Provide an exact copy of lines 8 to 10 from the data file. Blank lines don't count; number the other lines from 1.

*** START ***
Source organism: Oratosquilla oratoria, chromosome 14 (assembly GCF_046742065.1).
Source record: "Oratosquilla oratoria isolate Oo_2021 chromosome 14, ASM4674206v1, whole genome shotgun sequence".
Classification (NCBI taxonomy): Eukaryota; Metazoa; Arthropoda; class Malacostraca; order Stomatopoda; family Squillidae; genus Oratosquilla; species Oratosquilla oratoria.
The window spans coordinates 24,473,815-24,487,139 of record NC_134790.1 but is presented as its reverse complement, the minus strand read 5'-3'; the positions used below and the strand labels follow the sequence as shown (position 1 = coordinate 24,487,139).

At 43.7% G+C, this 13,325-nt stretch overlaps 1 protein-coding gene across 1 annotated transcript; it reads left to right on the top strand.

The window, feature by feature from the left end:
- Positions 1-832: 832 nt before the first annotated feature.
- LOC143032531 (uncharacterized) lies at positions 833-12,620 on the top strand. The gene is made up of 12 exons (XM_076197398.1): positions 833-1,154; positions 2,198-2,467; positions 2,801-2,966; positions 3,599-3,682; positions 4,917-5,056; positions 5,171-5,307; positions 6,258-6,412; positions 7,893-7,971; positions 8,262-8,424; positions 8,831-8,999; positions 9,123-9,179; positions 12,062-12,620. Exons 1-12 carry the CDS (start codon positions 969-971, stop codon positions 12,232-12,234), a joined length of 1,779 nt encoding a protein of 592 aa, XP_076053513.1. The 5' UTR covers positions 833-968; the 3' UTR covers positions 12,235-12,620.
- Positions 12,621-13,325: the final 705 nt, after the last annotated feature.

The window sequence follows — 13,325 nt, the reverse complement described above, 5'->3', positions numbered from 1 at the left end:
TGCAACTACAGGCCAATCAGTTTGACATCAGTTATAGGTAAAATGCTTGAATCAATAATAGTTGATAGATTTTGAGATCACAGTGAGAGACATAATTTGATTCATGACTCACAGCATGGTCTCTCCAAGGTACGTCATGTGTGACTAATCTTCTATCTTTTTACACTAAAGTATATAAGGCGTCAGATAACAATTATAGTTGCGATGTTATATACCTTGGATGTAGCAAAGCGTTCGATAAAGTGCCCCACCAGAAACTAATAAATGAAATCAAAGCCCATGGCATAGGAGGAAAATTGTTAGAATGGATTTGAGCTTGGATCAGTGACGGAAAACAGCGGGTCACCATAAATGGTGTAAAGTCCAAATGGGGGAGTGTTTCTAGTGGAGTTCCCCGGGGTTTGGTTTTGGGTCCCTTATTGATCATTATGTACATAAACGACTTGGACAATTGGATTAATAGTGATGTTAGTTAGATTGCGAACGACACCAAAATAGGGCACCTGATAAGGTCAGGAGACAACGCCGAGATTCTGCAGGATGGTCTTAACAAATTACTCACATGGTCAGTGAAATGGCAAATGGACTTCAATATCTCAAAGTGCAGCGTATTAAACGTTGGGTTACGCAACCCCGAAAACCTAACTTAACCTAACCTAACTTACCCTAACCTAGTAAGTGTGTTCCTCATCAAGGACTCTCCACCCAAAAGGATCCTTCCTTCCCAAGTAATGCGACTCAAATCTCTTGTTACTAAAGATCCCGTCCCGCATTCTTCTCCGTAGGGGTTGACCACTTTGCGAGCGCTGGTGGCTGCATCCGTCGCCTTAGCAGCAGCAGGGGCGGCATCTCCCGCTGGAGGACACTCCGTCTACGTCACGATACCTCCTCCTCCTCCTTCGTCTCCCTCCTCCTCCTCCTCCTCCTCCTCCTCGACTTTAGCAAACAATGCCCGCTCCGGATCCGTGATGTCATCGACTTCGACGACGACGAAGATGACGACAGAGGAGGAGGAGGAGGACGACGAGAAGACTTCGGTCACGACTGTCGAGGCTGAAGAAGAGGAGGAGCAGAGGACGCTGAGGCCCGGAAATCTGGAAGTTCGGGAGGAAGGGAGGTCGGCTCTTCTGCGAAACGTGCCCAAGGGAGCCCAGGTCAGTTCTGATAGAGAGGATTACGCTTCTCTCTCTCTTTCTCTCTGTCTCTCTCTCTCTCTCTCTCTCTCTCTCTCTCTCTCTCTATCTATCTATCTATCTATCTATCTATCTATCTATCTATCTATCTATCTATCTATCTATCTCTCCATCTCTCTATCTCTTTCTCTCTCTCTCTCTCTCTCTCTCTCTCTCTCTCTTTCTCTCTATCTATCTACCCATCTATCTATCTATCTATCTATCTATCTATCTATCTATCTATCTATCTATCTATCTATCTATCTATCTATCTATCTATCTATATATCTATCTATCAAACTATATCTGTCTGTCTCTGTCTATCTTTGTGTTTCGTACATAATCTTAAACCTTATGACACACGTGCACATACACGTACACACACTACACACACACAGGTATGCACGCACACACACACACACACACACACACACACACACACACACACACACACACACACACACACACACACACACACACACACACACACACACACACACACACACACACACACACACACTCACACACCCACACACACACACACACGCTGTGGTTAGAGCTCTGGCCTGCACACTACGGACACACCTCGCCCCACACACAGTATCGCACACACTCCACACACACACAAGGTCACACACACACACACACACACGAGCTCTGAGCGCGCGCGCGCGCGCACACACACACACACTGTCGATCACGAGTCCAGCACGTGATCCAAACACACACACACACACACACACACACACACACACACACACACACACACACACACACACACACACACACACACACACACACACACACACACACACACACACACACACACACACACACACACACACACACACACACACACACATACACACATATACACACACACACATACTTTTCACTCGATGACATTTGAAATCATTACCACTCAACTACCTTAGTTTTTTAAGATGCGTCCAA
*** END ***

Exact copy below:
- LOC143032531 (uncharacterized) lies at positions 833-12,620 on the top strand. The gene is made up of 12 exons (XM_076197398.1): positions 833-1,154; positions 2,198-2,467; positions 2,801-2,966; positions 3,599-3,682; positions 4,917-5,056; positions 5,171-5,307; positions 6,258-6,412; positions 7,893-7,971; positions 8,262-8,424; positions 8,831-8,999; positions 9,123-9,179; positions 12,062-12,620. Exons 1-12 carry the CDS (start codon positions 969-971, stop codon positions 12,232-12,234), a joined length of 1,779 nt encoding a protein of 592 aa, XP_076053513.1. The 5' UTR covers positions 833-968; the 3' UTR covers positions 12,235-12,620.
- Positions 12,621-13,325: the final 705 nt, after the last annotated feature.

The window sequence follows — 13,325 nt, the reverse complement described above, 5'->3', positions numbered from 1 at the left end: